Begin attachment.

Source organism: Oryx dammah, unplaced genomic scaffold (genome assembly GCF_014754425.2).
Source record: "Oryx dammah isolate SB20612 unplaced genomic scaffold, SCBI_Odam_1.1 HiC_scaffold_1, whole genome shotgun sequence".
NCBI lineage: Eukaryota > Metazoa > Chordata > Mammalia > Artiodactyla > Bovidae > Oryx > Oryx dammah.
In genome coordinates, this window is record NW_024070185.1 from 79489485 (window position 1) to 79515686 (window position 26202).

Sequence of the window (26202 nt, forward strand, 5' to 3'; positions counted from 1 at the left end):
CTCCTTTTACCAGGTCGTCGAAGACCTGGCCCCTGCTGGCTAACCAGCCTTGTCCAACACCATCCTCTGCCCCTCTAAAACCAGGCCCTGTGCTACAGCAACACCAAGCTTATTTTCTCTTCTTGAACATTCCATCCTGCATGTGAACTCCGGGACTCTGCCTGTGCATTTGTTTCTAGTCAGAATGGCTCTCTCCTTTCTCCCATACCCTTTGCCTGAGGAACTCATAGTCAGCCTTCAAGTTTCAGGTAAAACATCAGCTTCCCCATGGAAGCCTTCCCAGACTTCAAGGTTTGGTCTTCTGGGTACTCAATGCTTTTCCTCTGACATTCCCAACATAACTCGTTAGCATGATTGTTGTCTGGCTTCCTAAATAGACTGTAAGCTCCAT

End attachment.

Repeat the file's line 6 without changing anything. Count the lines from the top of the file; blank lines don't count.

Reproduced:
CTCCTTTTACCAGGTCGTCGAAGACCTGGCCCCTGCTGGCTAACCAGCCTTGTCCAACACCATCCTCTGCCCCTCTAAAACCAGGCCCTGTGCTACAGCAACACCAAGCTTATTTTCTCTTCTTGAACATTCCATCCTGCATGTGAACTCCGGGACTCTGCCTGTGCATTTGTTTCTAGTCAGAATGGCTCTCTCCTTTCTCCCATACCCTTTGCCTGAGGAACTCATAGTCAGCCTTCAAGTTTCAGGTAAAACATCAGCTTCCCCATGGAAGCCTTCCCAGACTTCAAGGTTTGGTCTTCTGGGTACTCAATGCTTTTCCTCTGACATTCCCAACATAACTCGTTAGCATGATTGTTGTCTGGCTTCCTAAATAGACTGTAAGCTCCAT